Aston Martin DB2
The Aston Martin DB2 was a sports car, the Aston Martin from 1950 to 1953 offered. Compared to its predecessor, the Model 2 - Litre Sports, he was a great progress with its 6- cylinder DOHC engine instead of the 4-cylinder OHV engine previously used. The engine was also greater ( 2.6 ltr. Capacity) and the car was built as a coupe. A convertible was later introduced and made 25 % of total production. The DB2 was very successful on the race track and secured the future success for David Brown's company.
The prototype of the DB2 appeared as one of three Aston Martins at the 24 Hours of Le Mans in 1949. Were you when VMF 63, VMF 64 and VMF 65 marked. The car was built on tubular frame chassis Claude Hills of the model 2- Litre Sports and had a designed by Frank Freeley coupé body.
The six-cylinder came from Lagonda, a company which bought the owner of Aston Martin, David Brown for this purpose. The engine was originally designed by WO Bentley, namesake of Bentley automobiles, and engineer Willie Wilson.
The production model of the DB2 was first shown at the " New York Auto Show " in April 1950. Although the demand was great, the specimens were 2-4 the use at the 24 Hours of Le Mans in 1950 reserved. The cars took the top two spots and were reinstated in 1951. The success brought David Browns Ascending company fame and convinced their management, a series of specially constructed for racing vehicles, starting with the DB3 model to build.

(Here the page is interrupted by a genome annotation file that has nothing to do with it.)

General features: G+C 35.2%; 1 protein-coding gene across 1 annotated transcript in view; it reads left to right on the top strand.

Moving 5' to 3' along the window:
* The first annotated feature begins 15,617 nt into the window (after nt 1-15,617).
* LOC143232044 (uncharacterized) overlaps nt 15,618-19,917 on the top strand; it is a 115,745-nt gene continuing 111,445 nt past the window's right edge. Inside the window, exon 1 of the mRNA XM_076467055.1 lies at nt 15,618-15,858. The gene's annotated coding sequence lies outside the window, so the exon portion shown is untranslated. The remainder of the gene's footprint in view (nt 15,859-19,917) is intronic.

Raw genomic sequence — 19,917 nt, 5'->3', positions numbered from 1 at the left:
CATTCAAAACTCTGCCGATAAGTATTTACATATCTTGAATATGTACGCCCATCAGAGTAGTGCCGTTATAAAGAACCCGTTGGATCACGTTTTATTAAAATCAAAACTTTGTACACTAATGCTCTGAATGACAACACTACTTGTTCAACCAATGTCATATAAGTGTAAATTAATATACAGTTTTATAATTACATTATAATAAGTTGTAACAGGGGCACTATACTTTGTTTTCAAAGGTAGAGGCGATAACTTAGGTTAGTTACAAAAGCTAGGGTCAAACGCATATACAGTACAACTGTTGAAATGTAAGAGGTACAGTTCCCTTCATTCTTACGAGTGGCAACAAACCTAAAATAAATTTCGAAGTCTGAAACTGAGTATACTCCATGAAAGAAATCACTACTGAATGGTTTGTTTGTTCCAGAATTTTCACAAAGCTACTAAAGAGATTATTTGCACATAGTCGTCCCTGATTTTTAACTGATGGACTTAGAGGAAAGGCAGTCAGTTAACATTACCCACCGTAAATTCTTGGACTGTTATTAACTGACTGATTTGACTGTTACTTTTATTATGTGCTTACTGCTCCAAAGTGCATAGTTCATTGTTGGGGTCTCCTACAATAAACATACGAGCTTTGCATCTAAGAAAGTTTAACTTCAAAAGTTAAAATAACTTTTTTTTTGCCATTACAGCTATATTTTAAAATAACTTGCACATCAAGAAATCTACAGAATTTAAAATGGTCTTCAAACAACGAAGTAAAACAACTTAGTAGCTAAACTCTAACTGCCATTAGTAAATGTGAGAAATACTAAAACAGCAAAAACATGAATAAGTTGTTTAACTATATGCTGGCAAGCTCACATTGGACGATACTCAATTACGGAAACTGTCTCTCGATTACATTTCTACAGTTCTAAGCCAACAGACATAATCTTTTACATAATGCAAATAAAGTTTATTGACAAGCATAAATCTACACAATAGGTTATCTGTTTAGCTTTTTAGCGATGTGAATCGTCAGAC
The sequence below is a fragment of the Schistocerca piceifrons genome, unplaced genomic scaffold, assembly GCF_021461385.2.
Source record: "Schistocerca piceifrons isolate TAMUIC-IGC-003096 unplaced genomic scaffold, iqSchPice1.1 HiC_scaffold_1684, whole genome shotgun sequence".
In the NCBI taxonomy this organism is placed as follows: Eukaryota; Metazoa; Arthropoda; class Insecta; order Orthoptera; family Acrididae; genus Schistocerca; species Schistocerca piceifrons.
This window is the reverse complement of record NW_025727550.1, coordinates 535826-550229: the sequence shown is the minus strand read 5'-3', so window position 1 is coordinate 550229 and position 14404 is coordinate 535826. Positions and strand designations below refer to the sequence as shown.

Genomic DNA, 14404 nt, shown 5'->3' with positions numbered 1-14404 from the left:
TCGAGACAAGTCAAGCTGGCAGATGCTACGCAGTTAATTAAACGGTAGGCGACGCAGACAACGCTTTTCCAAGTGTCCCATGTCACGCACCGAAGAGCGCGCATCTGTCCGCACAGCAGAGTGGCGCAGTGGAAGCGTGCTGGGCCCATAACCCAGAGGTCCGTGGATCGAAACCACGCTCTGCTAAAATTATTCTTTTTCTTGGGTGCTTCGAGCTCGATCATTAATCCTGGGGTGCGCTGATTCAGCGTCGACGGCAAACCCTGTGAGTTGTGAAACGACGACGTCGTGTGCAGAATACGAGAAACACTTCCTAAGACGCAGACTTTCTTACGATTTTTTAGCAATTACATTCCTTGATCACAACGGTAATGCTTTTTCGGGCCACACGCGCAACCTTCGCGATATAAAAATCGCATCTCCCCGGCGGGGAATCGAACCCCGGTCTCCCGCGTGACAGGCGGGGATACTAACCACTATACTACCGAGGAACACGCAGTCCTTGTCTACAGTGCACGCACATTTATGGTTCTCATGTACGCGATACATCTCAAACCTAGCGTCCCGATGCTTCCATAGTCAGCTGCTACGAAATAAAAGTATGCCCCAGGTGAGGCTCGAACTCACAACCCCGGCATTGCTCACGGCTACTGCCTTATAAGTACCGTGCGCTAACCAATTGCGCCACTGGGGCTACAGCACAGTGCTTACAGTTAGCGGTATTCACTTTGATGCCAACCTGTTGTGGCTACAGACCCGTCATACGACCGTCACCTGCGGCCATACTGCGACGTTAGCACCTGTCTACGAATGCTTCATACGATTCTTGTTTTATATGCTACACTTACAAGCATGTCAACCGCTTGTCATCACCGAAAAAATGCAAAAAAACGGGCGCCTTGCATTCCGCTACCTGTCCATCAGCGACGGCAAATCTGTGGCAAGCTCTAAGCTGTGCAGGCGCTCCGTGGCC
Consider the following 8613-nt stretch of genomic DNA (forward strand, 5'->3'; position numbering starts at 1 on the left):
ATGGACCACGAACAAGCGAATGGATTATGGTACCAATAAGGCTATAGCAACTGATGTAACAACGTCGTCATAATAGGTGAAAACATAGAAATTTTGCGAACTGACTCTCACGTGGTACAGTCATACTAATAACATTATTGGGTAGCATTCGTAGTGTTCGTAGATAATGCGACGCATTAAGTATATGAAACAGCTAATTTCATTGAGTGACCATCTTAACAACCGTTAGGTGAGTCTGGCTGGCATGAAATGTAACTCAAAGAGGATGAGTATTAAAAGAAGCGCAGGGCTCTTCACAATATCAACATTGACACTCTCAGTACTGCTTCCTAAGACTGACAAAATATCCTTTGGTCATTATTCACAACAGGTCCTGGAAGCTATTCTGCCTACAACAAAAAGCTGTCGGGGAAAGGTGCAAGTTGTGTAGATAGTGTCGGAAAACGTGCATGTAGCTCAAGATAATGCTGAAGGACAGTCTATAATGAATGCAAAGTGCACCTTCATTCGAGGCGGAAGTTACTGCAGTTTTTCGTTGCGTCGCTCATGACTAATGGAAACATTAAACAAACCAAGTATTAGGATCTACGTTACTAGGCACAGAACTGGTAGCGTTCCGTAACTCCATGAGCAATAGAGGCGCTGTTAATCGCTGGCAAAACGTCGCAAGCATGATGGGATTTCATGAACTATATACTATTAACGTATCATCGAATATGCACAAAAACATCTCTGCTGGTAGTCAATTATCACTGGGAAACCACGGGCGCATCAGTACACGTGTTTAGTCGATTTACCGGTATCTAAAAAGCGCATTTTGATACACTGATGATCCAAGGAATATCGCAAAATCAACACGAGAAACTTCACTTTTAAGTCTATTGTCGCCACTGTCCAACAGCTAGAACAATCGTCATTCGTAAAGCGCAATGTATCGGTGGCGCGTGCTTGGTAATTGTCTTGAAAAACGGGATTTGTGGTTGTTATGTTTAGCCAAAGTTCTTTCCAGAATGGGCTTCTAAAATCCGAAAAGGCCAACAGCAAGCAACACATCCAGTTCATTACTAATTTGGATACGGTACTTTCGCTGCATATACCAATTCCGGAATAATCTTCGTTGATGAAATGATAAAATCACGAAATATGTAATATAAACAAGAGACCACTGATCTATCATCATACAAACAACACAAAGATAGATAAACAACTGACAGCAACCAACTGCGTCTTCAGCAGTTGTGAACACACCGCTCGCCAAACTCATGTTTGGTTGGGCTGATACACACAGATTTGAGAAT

411 DB2 built by their imagination 1950-1953. The first 49 copies had a three-part grille in front and large rectangular air intakes on the sides. In those first 49 copies were 2 Vantage. The first ever produced Vantage was LML 50/21, which was delivered to the famous American race car driver Briggs Cunningham. Soon, this embodiment has been replaced by the more familiar, rounded Aston Martin grille with horizontal bars. The three race cars were converted according to show the new firms face.
The car was designed as a closed coupe with a small, top-hung tailgate to accommodate the spare wheel. Luggage space behind the front seats there, accessible through the inner space, as in the later Chevrolet Corvette. The large hood was chipped front.
In late 1950, a convertible version was introduced, were manufactured by at least 102 pieces.
In January 1951, an engine with bigger carburettors the first Aston Martin Vantage was offered as an option. In this version only had the engine more power, namely 125 bhp (92 kW). The word Vantage was developed by an employee of Aston Martin found was looking in a thesaurus for an appropriate word for a more powerful version. In the same tradition, the words have been found for a convertible Volante and Virage for a model series in the 90 years later.